I wish it were possible for there to be some position of the switch where both the light and laser could operate simultaneously.


You can see my range test video by watching below.  If for some reason this doesn't work on your browser, you can see the video by going to my YouTube channel at this link.



Throughout my range tests, I put around 200 rounds through the UTS-15.  Clearly this number of rounds is not enough to test the durability of the shotgun, but I feel they were enough to give me a good idea on reliability.  With 2.75" shells, I found the shotgun to be very reliable as long as you cycle the action with a fast deliberate rear stroke all the way to the stop, hesitate or pause for a fraction of a second at the rear action position, and then with a deliberate stroke push the action forward until the bolt locks.  A fraction of a second pause at the rear stop for 2.75" shells and slightly longer for 3" shells seems to be what the shotgun likes to allow the timing of the shells to get into the proper position on the loading ramp.  I wouldn't be too concerned with this pause because if you watch some of the cycle rates in the video, you will see that the shotgun can still feed fast.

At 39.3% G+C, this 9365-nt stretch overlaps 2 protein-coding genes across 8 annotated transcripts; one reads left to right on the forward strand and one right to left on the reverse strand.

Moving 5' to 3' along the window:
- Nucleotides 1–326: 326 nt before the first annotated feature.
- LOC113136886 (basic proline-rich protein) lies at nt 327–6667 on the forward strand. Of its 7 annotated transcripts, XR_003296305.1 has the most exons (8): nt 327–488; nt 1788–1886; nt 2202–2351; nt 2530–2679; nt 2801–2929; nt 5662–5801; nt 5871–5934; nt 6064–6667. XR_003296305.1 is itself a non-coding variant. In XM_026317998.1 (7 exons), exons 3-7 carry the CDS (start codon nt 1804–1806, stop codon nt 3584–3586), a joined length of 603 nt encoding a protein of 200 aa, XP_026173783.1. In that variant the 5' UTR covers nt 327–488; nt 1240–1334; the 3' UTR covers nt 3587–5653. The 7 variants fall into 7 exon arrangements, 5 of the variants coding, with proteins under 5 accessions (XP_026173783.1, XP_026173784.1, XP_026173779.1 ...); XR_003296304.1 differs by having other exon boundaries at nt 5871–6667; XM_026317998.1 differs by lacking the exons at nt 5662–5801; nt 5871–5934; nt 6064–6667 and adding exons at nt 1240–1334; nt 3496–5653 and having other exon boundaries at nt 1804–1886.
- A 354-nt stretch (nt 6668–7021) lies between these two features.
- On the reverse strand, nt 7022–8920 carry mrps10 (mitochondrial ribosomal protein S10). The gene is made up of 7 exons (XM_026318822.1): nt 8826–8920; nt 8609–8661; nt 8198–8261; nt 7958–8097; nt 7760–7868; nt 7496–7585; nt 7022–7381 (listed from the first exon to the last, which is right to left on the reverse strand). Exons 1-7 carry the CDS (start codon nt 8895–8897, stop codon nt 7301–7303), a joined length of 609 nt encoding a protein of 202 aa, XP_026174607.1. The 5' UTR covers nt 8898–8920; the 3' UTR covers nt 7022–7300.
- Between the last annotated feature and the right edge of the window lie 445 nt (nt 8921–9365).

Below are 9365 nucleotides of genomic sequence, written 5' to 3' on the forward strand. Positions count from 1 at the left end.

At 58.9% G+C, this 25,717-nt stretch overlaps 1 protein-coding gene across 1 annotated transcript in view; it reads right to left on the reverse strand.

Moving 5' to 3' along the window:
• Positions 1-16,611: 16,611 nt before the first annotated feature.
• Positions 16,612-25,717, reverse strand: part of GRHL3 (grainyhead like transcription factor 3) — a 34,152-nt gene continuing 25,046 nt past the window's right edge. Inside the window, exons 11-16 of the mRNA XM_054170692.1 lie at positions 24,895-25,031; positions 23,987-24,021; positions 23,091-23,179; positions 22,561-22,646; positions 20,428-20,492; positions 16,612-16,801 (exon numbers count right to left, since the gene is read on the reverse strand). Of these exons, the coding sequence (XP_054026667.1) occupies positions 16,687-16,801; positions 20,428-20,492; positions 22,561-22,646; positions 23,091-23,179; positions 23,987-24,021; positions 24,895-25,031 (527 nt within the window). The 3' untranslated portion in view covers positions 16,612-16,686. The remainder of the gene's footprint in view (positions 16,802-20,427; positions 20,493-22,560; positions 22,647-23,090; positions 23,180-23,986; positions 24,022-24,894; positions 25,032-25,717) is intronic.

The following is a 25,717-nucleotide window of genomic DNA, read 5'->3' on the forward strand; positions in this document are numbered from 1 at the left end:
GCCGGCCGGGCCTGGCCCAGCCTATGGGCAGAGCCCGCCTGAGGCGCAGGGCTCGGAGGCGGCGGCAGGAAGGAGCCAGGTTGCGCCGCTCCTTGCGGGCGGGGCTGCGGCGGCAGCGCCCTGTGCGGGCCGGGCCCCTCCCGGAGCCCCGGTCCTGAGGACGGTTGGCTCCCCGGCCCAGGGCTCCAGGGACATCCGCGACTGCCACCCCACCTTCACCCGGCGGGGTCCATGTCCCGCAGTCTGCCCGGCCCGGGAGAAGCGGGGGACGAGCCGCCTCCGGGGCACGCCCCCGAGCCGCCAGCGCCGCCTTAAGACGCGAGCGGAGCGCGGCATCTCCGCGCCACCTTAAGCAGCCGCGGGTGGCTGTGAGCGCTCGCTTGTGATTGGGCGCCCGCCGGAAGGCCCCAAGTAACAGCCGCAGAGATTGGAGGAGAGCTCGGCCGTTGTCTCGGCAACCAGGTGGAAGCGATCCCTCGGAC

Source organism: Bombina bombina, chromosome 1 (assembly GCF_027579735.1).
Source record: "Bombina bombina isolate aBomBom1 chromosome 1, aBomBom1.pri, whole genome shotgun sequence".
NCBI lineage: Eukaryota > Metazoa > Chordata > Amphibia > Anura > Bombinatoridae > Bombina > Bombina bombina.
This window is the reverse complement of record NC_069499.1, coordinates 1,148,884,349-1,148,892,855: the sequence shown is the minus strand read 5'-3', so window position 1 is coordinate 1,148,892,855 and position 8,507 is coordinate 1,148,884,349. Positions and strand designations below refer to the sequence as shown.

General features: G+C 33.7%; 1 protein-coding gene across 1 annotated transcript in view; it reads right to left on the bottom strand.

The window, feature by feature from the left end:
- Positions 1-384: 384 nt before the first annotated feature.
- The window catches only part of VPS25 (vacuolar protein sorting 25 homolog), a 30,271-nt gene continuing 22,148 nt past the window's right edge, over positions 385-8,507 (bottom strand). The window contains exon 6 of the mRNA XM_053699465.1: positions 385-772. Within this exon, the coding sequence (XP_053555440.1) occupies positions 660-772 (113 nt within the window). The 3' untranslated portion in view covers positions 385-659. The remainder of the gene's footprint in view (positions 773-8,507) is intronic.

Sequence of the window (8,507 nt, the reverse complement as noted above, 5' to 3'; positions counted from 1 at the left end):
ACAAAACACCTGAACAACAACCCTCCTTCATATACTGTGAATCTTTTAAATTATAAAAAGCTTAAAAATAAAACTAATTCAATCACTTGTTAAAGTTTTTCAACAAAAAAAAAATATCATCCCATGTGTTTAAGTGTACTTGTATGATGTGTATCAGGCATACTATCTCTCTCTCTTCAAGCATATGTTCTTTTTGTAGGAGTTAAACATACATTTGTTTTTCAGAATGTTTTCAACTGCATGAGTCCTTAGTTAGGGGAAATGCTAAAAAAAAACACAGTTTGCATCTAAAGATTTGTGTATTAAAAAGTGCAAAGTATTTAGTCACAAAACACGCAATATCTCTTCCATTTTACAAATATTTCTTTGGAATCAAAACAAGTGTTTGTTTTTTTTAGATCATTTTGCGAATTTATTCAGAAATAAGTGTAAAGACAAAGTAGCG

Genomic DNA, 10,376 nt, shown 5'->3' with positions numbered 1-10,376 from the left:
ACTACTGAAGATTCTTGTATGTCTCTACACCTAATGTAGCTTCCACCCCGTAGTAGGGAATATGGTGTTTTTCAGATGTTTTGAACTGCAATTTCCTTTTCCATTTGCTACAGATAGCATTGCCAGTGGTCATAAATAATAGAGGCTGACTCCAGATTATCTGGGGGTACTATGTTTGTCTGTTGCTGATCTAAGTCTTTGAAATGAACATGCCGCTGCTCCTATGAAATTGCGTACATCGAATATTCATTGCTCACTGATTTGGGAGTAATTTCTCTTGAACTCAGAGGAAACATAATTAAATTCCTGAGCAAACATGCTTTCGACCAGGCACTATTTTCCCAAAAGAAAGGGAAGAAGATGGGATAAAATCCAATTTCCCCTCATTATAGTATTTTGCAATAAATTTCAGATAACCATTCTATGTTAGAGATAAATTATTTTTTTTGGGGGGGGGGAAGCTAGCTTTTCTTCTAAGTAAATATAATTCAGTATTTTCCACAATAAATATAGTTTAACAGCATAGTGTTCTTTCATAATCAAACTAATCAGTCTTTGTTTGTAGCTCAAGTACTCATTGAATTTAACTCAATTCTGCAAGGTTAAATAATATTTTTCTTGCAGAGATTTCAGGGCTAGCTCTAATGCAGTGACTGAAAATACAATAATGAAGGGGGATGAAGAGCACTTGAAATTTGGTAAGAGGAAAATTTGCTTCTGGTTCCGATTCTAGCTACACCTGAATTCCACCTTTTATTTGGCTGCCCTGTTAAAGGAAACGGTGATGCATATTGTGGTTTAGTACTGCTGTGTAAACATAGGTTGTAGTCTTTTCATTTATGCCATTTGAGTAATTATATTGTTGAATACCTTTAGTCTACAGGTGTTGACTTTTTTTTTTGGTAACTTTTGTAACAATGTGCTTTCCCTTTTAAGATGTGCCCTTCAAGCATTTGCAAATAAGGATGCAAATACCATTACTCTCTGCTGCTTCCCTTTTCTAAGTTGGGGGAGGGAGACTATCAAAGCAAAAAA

For more detailed photos and commentary, make sure you check out the other parts of this review and feel free to leave comments on my Reader's Comments page.  The following links are provided to help you see other parts of this review.